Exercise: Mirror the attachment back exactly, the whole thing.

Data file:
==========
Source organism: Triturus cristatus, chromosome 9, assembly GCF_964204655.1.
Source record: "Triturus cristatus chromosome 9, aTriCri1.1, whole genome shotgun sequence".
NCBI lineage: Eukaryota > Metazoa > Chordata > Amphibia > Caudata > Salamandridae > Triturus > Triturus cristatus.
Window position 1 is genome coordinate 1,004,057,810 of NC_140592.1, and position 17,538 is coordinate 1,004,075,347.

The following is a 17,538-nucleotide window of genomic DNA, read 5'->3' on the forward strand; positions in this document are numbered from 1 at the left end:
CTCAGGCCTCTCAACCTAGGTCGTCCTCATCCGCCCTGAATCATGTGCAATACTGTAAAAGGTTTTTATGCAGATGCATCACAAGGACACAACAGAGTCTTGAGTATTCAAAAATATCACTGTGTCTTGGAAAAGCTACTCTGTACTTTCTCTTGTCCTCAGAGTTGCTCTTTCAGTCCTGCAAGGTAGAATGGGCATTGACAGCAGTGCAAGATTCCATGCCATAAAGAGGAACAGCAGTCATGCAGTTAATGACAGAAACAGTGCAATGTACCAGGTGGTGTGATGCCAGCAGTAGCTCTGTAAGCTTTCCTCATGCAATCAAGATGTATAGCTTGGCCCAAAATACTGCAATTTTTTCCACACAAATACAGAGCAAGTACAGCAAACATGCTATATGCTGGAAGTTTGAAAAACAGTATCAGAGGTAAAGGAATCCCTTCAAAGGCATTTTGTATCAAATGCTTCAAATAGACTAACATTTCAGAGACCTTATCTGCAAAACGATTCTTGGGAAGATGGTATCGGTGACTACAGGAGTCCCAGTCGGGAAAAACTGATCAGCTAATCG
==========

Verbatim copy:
Source organism: Triturus cristatus, chromosome 9, assembly GCF_964204655.1.
Source record: "Triturus cristatus chromosome 9, aTriCri1.1, whole genome shotgun sequence".
NCBI lineage: Eukaryota > Metazoa > Chordata > Amphibia > Caudata > Salamandridae > Triturus > Triturus cristatus.
Window position 1 is genome coordinate 1,004,057,810 of NC_140592.1, and position 17,538 is coordinate 1,004,075,347.

The following is a 17,538-nucleotide window of genomic DNA, read 5'->3' on the forward strand; positions in this document are numbered from 1 at the left end:
CTCAGGCCTCTCAACCTAGGTCGTCCTCATCCGCCCTGAATCATGTGCAATACTGTAAAAGGTTTTTATGCAGATGCATCACAAGGACACAACAGAGTCTTGAGTATTCAAAAATATCACTGTGTCTTGGAAAAGCTACTCTGTACTTTCTCTTGTCCTCAGAGTTGCTCTTTCAGTCCTGCAAGGTAGAATGGGCATTGACAGCAGTGCAAGATTCCATGCCATAAAGAGGAACAGCAGTCATGCAGTTAATGACAGAAACAGTGCAATGTACCAGGTGGTGTGATGCCAGCAGTAGCTCTGTAAGCTTTCCTCATGCAATCAAGATGTATAGCTTGGCCCAAAATACTGCAATTTTTTCCACACAAATACAGAGCAAGTACAGCAAACATGCTATATGCTGGAAGTTTGAAAAACAGTATCAGAGGTAAAGGAATCCCTTCAAAGGCATTTTGTATCAAATGCTTCAAATAGACTAACATTTCAGAGACCTTATCTGCAAAACGATTCTTGGGAAGATGGTATCGGTGACTACAGGAGTCCCAGTCGGGAAAAACTGATCAGCTAATCG